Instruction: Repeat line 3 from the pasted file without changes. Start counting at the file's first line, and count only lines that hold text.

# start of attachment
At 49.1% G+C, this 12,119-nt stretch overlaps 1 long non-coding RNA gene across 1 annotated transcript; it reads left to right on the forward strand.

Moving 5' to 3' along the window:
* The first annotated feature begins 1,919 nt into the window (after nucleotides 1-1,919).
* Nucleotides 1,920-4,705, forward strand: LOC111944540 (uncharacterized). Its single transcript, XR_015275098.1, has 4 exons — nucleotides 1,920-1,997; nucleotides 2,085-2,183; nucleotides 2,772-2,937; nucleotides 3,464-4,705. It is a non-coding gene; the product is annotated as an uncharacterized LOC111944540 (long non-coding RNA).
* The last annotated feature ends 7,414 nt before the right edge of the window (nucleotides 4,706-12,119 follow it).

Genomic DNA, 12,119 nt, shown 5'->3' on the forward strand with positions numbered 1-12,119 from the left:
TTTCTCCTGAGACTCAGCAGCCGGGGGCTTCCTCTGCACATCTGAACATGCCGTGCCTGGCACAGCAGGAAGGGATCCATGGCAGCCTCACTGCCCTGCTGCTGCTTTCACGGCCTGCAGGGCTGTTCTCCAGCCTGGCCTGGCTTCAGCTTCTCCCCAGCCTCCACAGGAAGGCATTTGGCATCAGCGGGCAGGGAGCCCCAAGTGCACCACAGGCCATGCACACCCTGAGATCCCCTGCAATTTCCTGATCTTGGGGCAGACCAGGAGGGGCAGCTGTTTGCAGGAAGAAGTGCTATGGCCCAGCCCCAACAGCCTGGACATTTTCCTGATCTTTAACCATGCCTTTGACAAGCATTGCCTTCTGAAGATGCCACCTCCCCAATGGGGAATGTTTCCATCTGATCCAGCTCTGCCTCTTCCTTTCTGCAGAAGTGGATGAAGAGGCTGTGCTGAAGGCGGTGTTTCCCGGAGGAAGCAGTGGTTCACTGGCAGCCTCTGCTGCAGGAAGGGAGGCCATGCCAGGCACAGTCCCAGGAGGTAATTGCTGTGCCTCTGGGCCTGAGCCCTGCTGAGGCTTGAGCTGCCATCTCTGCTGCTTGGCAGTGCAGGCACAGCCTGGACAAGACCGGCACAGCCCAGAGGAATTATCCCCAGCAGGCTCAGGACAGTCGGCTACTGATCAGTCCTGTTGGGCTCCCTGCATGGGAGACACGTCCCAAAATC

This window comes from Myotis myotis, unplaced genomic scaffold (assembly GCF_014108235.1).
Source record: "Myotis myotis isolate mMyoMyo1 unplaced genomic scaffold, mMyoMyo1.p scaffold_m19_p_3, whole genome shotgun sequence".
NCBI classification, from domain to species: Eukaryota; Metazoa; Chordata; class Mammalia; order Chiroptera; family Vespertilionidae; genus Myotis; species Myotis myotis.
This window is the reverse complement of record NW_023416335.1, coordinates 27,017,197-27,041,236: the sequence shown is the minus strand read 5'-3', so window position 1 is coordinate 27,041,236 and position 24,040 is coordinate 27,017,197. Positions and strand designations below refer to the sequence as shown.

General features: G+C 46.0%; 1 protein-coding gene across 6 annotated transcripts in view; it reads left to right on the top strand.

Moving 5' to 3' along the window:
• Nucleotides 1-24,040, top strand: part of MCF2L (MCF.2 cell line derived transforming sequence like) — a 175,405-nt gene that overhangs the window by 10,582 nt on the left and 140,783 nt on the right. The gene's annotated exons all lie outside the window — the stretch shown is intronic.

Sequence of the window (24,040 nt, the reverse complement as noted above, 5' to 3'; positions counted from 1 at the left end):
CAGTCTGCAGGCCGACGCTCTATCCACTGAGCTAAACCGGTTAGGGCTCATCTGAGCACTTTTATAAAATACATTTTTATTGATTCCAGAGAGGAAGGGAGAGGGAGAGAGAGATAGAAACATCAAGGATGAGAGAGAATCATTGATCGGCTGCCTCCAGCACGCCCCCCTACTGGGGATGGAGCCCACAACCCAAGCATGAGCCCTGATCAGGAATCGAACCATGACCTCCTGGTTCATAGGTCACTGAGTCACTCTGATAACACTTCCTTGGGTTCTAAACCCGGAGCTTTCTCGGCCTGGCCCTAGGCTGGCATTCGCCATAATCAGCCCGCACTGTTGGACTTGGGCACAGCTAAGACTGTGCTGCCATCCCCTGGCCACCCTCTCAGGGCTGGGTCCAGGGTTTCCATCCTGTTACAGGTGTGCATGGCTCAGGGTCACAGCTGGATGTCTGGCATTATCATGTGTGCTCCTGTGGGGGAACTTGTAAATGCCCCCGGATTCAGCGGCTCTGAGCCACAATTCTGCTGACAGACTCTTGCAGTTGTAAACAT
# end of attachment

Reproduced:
* The first annotated feature begins 1,919 nt into the window (after nucleotides 1-1,919).